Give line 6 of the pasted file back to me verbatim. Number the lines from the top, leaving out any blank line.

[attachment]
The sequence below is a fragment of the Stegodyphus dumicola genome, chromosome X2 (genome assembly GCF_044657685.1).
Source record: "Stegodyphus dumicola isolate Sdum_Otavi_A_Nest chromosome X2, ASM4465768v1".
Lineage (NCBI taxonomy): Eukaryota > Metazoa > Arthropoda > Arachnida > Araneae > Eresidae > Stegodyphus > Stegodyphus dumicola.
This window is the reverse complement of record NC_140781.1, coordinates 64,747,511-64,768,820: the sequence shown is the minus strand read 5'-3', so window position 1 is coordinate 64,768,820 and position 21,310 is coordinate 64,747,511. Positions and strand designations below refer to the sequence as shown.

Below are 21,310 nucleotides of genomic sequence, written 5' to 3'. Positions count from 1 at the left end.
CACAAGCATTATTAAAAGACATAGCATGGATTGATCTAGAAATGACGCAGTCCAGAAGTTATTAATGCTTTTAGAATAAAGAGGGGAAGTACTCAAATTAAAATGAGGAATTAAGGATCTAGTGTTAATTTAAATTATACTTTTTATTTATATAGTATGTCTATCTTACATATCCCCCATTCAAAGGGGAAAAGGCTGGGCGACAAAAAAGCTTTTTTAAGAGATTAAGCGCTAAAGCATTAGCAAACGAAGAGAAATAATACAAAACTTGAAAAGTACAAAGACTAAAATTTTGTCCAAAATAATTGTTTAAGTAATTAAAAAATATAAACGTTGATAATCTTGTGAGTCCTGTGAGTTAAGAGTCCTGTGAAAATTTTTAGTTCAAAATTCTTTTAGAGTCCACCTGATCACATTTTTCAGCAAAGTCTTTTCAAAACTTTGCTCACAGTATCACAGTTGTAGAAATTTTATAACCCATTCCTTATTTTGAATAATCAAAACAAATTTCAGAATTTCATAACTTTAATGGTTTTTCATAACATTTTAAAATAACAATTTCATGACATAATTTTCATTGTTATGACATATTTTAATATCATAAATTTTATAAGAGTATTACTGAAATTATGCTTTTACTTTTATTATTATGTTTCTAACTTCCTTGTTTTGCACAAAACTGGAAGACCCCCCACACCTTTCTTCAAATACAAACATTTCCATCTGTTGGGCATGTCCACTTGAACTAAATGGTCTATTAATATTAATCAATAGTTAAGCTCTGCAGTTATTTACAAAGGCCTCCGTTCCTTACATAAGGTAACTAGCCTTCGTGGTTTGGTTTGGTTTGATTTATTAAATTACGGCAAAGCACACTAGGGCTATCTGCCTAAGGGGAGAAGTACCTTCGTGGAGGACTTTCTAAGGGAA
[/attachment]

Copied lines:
CACAAGCATTATTAAAAGACATAGCATGGATTGATCTAGAAATGACGCAGTCCAGAAGTTATTAATGCTTTTAGAATAAAGAGGGGAAGTACTCAAATTAAAATGAGGAATTAAGGATCTAGTGTTAATTTAAATTATACTTTTTATTTATATAGTATGTCTATCTTACATATCCCCCATTCAAAGGGGAAAAGGCTGGGCGACAAAAAAGCTTTTTTAAGAGATTAAGCGCTAAAGCATTAGCAAACGAAGAGAAATAATACAAAACTTGAAAAGTACAAAGACTAAAATTTTGTCCAAAATAATTGTTTAAGTAATTAAAAAATATAAACGTTGATAATCTTGTGAGTCCTGTGAGTTAAGAGTCCTGTGAAAATTTTTAGTTCAAAATTCTTTTAGAGTCCACCTGATCACATTTTTCAGCAAAGTCTTTTCAAAACTTTGCTCACAGTATCACAGTTGTAGAAATTTTATAACCCATTCCTTATTTTGAATAATCAAAACAAATTTCAGAATTTCATAACTTTAATGGTTTTTCATAACATTTTAAAATAACAATTTCATGACATAATTTTCATTGTTATGACATATTTTAATATCATAAATTTTATAAGAGTATTACTGAAATTATGCTTTTACTTTTATTATTATGTTTCTAACTTCCTTGTTTTGCACAAAACTGGAAGACCCCCCACACCTTTCTTCAAATACAAACATTTCCATCTGTTGGGCATGTCCACTTGAACTAAATGGTCTATTAATATTAATCAATAGTTAAGCTCTGCAGTTATTTACAAAGGCCTCCGTTCCTTACATAAGGTAACTAGCCTTCGTGGTTTGGTTTGGTTTGATTTATTAAATTACGGCAAAGCACACTAGGGCTATCTGCCTAAGGGGAGAAGTACCTTCGTGGAGGACTTTCTAAGGGAA